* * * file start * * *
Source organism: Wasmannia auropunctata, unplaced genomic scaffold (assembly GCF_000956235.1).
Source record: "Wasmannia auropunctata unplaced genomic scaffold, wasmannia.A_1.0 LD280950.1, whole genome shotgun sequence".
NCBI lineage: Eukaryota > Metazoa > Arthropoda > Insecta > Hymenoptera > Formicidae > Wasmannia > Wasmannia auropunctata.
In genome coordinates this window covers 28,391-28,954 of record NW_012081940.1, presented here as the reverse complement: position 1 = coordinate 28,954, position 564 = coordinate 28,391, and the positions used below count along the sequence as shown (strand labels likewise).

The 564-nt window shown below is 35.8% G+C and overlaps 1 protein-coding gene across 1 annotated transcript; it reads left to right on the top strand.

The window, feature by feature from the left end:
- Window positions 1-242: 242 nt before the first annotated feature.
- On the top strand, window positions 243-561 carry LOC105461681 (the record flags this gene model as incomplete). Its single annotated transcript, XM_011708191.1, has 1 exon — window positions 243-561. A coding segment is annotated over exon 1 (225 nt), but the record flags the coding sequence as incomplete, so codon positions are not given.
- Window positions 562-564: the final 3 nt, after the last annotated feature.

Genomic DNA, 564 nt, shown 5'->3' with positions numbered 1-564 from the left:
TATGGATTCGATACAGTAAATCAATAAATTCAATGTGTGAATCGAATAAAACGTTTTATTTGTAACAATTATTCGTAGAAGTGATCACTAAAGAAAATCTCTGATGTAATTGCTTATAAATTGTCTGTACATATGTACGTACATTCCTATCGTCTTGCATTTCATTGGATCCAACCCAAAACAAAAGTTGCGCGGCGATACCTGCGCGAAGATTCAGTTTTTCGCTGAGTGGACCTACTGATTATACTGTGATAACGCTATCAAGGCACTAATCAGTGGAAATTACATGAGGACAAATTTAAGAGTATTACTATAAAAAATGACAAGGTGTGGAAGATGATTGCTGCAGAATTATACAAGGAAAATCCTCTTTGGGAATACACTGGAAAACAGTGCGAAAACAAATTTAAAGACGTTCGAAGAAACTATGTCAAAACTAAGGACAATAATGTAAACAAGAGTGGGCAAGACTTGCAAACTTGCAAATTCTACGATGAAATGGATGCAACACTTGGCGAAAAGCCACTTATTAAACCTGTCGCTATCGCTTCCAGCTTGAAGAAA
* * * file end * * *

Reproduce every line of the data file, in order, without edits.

Source organism: Wasmannia auropunctata, unplaced genomic scaffold (assembly GCF_000956235.1).
Source record: "Wasmannia auropunctata unplaced genomic scaffold, wasmannia.A_1.0 LD280950.1, whole genome shotgun sequence".
NCBI lineage: Eukaryota > Metazoa > Arthropoda > Insecta > Hymenoptera > Formicidae > Wasmannia > Wasmannia auropunctata.
In genome coordinates this window covers 28,391-28,954 of record NW_012081940.1, presented here as the reverse complement: position 1 = coordinate 28,954, position 564 = coordinate 28,391, and the positions used below count along the sequence as shown (strand labels likewise).

The 564-nt window shown below is 35.8% G+C and overlaps 1 protein-coding gene across 1 annotated transcript; it reads left to right on the top strand.

The window, feature by feature from the left end:
- Window positions 1-242: 242 nt before the first annotated feature.
- On the top strand, window positions 243-561 carry LOC105461681 (the record flags this gene model as incomplete). Its single annotated transcript, XM_011708191.1, has 1 exon — window positions 243-561. A coding segment is annotated over exon 1 (225 nt), but the record flags the coding sequence as incomplete, so codon positions are not given.
- Window positions 562-564: the final 3 nt, after the last annotated feature.

Genomic DNA, 564 nt, shown 5'->3' with positions numbered 1-564 from the left:
TATGGATTCGATACAGTAAATCAATAAATTCAATGTGTGAATCGAATAAAACGTTTTATTTGTAACAATTATTCGTAGAAGTGATCACTAAAGAAAATCTCTGATGTAATTGCTTATAAATTGTCTGTACATATGTACGTACATTCCTATCGTCTTGCATTTCATTGGATCCAACCCAAAACAAAAGTTGCGCGGCGATACCTGCGCGAAGATTCAGTTTTTCGCTGAGTGGACCTACTGATTATACTGTGATAACGCTATCAAGGCACTAATCAGTGGAAATTACATGAGGACAAATTTAAGAGTATTACTATAAAAAATGACAAGGTGTGGAAGATGATTGCTGCAGAATTATACAAGGAAAATCCTCTTTGGGAATACACTGGAAAACAGTGCGAAAACAAATTTAAAGACGTTCGAAGAAACTATGTCAAAACTAAGGACAATAATGTAAACAAGAGTGGGCAAGACTTGCAAACTTGCAAATTCTACGATGAAATGGATGCAACACTTGGCGAAAAGCCACTTATTAAACCTGTCGCTATCGCTTCCAGCTTGAAGAAA